Do your research: Academic institutions often have a lot to say about their values, priorities and vision. What’s your target institution’s motto? Do they prioritise sports, arts, or something else? Do they have a statement of values? How do you reflect these things? The most important question to think about in relation to these things – why is it that you want to go here? Weaving your knowledge of these things into your letter is a great way to assure admissions tutors that your choice to study at their institution is an informed one.
Be specific: One of the biggest problems at application is that candidates don’t adequately explain why it is they want to study what they’ve applied for. Remember, you’ve got to explain your choice of subject, and your choice of institution. Not just “Why Biology?” but “Why Biology at this university?” If you don’t yet have answers to this question, then it is well worth going through the University’s website again, to work out what inspired you to take the next step, and apply for your chosen course.
Write a story: People love stories. They like to be taken on a journey, and brought to a satisfying conclusion. A list of superlatives or accomplishments is nowhere near as compelling as an epic story that weaves all that you’ve done into a coherent account, that supports the choice you’ve made to apply. Like all stories, make sure your motivational letter has a clear beginning, a middle, and an end. These should all follow logically on from one another, so that the reader is left feeling convinced of the suitability of your chosen course and institution, to your skills, experience, and goals.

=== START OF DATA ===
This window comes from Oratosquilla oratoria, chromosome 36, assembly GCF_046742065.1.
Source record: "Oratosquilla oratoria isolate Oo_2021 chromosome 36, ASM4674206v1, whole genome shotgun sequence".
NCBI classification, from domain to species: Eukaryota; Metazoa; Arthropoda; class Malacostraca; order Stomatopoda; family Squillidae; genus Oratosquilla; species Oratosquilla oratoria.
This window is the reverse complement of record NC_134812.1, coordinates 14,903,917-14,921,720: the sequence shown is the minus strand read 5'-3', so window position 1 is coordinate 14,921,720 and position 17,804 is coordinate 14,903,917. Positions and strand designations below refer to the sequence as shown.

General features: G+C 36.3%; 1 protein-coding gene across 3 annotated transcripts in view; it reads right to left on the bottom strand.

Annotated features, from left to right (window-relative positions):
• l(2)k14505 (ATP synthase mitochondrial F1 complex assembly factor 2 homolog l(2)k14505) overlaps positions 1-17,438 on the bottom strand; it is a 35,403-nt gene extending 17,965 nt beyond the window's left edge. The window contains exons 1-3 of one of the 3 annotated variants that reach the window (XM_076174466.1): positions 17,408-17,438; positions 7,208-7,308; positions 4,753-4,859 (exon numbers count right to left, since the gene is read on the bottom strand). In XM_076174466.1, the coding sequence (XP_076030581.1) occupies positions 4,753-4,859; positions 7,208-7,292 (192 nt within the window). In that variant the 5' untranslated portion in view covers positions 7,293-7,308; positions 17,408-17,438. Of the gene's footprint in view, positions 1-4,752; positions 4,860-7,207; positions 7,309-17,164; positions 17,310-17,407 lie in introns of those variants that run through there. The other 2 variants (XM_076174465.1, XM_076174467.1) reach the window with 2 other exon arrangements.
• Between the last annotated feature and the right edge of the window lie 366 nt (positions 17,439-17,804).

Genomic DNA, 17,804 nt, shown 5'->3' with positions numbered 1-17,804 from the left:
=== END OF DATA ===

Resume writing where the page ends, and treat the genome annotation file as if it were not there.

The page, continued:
Be interesting: This is without doubt the most important feature of a motivational letter – you absolutely must capture the reader’s interest. If you come across as boring (or worse, bored) on paper, it’s much less likely that you’ll get a positive reply. But furthermore, the interest you express has got to be personal, and it must relate directly to your motives. It’s absolutely no use whatever to produce some bland, boring page or two about hard work and how interested you are in your subject. This is exactly what every other candidate will write, and for the most competitive courses, you will want to stand out. But the best way to do this is not to try to be someone else; be yourself. Mention the fact that you like juggling. Talk about how you felt when your father was laid off work. Begin from your earliest memory. So long as what you say relates to what makes you the person you are, and then why that person has chosen to apply for this course, it deserves to be there.
What underscores all these points is a simple, and very ancient, piece of advice; know thyself. Nobody expects you to have everything figured out when you apply for a masters, but they will at least expect you to have a firm grasp of what you want out of the degree you’ve chosen to apply for. It’s in nobody’s interests for students to undertake courses for which they are ill-prepared, or that they haven’t really thought through – all you need to do is show your chosen university that this doesn’t apply to you.
And let’s face it; a masters degree is a fantastic opportunity, that will allow you to gain an expert understanding of a field about which you are passionate, and will build a bridge to a career that excites you – what could be easier to write about than that?